Skip to main content

Employer Discrimination: What You Need to Know About Your Rights

4 min read

Legal Boulevard Square Logo

By Kelsey Miller

You have a legal right not to be discriminated against at your job for a variety of reasons. Find out about employer discrimination and how you can make a claim.

What Is Employer Discrimination?

Employer discrimination occurs when an employer — including the owner of the business, a manager or a supervisor — makes a decision about your employment with regard to a protected class. It also includes unfair treatment based on protected classes.

Protected Classes
  • race
  • religion
  • color
  • gender or sexual orientation
  • family status
  • pregnancy
  • disability
  • age

Employer discrimination occurs when an employer uses one of the above factors to treat you unfairly or to make decisions, such as whether or not you get a job, raise or promotion. It can also refer to harassment by coworkers, managers or others because of your age, race or other demographic status. If you complain about discrimination of any type and are retaliated against — such as by losing your job or being moved into a less desirable position for no other reason — this can also be considered illegal employer discrimination.

The federal laws that cover employer discrimination and help protect employees from this type of behavior include the Civil Rights Act of 1964, the Equal Pay Act of 1963, the Age Discrimination Act of 1967, the Americans with Disability Act of 1990 and the Civil Rights Act of 1991. However, these are not the only laws involved in these protections.

Cecille Johnsen/Unsplash

What Is the Equal Employment Opportunity Commission?

The EEOC is the agency responsible for enforcing many of the federal laws about fair employment and discrimination. If you work for an EEOC-covered employer, you can report cases of discrimination to the EEOC and expect an investigation and possible intervention if the EEOC determines that your rights were violated.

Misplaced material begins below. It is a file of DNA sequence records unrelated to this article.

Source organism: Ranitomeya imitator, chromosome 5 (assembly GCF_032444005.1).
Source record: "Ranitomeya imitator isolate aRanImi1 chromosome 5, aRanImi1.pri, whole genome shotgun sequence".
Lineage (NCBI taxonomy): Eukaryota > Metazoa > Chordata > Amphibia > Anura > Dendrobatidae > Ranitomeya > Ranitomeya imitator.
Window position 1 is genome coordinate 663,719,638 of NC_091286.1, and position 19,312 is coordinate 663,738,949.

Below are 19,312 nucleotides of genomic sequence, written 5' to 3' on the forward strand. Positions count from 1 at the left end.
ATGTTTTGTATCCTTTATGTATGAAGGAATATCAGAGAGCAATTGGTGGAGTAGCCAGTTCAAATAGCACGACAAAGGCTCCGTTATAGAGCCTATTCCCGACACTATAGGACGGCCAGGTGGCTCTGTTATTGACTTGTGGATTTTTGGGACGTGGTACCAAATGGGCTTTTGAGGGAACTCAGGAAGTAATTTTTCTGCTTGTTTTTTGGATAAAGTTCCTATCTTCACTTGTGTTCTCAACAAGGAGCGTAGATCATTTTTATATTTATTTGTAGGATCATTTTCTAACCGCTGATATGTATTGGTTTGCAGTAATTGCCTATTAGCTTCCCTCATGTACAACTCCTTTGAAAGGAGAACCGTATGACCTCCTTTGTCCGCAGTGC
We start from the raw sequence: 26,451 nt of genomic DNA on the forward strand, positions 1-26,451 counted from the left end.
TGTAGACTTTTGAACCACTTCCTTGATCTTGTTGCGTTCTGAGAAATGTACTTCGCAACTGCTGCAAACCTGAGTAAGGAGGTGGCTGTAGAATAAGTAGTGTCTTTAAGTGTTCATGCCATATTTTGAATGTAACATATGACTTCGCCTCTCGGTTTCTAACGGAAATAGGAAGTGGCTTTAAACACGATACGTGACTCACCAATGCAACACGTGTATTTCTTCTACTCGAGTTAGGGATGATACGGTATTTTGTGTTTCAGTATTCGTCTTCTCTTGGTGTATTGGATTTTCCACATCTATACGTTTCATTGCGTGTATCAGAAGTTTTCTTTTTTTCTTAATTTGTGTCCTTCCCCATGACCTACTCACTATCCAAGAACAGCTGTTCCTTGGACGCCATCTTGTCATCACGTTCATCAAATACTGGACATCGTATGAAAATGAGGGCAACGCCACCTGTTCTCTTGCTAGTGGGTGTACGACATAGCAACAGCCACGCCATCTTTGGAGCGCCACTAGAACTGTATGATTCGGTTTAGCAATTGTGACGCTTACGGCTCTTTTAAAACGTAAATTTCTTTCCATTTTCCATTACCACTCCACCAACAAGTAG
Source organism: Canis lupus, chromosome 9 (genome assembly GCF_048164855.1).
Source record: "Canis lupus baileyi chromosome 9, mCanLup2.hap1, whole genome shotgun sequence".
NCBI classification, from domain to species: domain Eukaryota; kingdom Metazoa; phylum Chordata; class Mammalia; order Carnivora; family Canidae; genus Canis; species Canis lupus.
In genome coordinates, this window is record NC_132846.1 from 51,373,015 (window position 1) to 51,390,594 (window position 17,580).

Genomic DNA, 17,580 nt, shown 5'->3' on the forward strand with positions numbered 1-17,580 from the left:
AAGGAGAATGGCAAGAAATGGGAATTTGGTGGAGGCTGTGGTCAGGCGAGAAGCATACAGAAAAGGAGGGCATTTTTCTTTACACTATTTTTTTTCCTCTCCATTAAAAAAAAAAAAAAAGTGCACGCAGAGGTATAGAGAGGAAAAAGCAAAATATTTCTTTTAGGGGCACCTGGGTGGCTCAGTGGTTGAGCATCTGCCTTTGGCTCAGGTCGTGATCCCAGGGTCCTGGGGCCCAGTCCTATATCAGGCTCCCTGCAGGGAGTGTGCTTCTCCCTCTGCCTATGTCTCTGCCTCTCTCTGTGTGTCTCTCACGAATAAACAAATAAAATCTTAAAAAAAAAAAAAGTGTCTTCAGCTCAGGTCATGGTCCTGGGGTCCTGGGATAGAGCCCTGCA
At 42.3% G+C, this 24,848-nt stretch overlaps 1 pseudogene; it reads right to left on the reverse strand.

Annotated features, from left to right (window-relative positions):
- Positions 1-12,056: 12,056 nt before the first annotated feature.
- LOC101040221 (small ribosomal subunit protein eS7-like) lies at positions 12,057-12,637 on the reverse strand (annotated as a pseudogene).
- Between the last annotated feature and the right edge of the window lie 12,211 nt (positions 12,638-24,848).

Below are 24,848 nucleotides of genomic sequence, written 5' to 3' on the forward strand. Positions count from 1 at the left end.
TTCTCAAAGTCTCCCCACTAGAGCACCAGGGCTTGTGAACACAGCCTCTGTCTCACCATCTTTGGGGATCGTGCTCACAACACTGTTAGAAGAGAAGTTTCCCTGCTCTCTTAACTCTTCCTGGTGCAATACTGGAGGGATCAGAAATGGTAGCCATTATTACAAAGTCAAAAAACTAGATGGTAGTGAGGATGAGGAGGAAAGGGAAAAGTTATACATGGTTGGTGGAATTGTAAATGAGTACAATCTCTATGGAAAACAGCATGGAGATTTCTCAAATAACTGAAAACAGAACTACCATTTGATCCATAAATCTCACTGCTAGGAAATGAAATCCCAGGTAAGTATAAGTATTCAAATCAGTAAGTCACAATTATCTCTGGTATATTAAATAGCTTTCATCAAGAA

Who Is Covered Under the EEOC?

Very small businesses typically aren’t covered under the EEOC. In most cases, businesses must have 15 or more employees to be covered by this agency. For age discrimination cases, the EEOC only gets involved if the employer has 20 or more employees.

How to File a Charge with the EEOC

If your case is covered by federal law, you may need to file a charge with the EEOC before you can move on to filing a lawsuit. The only exception to this is the Equal Pay Act, which doesn’t require you to file an EEOC claim first.

To file an EEOC charge, you can log into the EEOC Public Portal. The system will guide you through filing a charge, which might require you to provide certain information or be present for an in-person or online interview as the EEOC investigates the matter.

You also only have a certain amount of time to file an EEOC charge. The deadline is typically 180 days from the date the discrimination occurred or from the time you became aware of it. You may have up to 300 days to file a charge in some cases where state laws always forbid the discriminatory act and there is a state agency overseeing such matters. In these cases, you may need to first file with the state agency before filing with the EEOC.

Luis Villasmil/Unsplash